If we think about disabled learners (or for that matter, tutors), we often think about people with physical or mental issues that prevent them from being considered as mainstream. It’s the person who is disabled, and this is manifested by their difficulty in fitting into a traditional work or home environment. That’s the traditional medical view But let’s just pause a moment and challenge that.
Think about a wheelchair user. In your office, perhaps there’s a disabled parking space, a lift up to the third floor, and perhaps there is a disabled toilet facility. In that environment, the person can function perfectly effectively and give of their talents – they are not in any way disabled. But think about that same person visiting a shopping centre where the access is via three steps. In such an environment, that person is indeed disabled. But the important thing to understand is that it’s not the person who is disabled, it’s the environment that’s disabling them.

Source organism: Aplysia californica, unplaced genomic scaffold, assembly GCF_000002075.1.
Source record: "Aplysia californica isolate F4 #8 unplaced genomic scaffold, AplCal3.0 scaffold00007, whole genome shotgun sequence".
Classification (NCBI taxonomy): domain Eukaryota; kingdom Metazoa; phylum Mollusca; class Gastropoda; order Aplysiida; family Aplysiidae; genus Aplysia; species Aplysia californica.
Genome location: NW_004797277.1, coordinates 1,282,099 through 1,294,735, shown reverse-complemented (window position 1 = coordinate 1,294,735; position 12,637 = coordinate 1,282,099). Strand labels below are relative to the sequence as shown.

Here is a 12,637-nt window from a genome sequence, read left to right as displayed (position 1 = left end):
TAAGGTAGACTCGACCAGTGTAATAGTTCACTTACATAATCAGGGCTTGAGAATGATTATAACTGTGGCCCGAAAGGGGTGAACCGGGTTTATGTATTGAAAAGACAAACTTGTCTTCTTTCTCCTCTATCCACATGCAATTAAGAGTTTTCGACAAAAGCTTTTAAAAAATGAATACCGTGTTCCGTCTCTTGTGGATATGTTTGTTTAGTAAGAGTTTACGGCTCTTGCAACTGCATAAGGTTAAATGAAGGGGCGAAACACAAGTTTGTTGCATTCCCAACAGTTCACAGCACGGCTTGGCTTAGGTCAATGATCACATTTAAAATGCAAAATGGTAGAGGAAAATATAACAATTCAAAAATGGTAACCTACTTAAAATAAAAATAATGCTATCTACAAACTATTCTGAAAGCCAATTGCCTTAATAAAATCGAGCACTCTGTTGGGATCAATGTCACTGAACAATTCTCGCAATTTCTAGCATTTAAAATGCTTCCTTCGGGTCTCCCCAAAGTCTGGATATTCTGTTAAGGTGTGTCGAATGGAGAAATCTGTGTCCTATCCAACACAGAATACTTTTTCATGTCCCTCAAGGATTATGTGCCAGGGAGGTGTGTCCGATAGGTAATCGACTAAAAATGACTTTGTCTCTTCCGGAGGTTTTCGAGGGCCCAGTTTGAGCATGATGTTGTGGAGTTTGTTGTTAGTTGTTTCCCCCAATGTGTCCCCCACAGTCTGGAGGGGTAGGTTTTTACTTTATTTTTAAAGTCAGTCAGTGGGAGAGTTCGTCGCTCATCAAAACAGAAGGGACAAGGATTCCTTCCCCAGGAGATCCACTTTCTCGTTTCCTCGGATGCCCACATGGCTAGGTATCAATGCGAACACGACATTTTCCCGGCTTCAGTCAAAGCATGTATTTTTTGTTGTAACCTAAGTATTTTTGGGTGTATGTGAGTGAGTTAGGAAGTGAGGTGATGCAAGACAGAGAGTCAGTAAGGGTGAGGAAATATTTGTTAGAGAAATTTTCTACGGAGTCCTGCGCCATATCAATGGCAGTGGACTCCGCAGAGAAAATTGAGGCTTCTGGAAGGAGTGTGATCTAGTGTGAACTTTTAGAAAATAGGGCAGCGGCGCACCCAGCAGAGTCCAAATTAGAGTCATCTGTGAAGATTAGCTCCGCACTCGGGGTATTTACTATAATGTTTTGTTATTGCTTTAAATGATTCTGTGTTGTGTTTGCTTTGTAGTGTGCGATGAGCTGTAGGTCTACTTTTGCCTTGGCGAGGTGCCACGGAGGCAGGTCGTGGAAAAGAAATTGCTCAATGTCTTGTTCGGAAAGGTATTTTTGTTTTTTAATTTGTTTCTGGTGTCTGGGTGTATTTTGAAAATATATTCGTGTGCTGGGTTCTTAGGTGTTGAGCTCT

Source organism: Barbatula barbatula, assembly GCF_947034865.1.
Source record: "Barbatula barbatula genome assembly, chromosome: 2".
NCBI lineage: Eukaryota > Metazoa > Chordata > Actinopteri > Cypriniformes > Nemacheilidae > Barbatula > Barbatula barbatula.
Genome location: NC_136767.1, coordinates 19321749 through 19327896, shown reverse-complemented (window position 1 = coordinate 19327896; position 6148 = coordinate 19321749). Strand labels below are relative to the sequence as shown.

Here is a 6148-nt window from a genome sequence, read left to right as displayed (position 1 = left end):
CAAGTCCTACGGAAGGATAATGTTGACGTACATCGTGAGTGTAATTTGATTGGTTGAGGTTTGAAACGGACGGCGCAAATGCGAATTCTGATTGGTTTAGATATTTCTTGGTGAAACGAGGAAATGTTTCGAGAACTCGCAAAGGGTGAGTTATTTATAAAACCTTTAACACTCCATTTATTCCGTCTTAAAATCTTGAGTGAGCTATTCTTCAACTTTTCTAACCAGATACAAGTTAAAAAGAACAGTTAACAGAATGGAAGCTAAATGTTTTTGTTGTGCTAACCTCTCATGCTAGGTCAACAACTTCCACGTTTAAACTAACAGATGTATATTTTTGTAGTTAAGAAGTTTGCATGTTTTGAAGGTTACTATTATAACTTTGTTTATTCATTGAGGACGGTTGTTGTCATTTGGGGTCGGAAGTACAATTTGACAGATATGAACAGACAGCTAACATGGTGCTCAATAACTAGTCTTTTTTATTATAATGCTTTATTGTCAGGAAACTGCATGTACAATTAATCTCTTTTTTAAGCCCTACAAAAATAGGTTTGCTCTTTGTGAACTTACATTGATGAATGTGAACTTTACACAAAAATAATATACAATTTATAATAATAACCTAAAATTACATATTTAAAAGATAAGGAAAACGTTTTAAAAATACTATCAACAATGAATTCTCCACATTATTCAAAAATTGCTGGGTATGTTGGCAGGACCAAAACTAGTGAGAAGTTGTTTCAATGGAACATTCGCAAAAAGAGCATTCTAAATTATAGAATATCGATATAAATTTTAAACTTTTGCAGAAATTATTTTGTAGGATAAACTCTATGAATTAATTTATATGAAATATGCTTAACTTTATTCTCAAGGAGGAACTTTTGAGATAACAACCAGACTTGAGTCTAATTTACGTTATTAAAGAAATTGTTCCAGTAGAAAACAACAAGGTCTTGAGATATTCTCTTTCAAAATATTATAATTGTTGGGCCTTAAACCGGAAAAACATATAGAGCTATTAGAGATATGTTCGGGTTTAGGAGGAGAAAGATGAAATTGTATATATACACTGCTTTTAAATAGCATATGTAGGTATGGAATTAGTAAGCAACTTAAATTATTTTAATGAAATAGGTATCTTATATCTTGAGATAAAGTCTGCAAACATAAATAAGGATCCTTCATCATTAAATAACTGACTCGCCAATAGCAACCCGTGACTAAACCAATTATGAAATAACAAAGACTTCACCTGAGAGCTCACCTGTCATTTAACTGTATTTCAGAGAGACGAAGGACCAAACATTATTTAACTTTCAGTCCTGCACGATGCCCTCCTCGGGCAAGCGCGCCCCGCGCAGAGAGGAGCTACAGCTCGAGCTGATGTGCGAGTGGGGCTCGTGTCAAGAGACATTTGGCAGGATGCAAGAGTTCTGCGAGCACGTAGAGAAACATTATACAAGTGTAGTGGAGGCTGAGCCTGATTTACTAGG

Many technologies exist that enable disabled people to operate very effectively in a traditional work environment. These might include magnifiers, speech to text technology and text to speech technology. Using these technologies, as an example, allows individuals to function very effectively – they can perhaps even utilise their unique talents.
So perhaps it is time to reconsider what we understand by the term ‘disabled’, and ask ourselves whether it’s the individual who is disabled, or whether it’s our preconceptions and the environment around them, that is disabling them.would welcome a greater number of opportunities to communicate with each other and with us.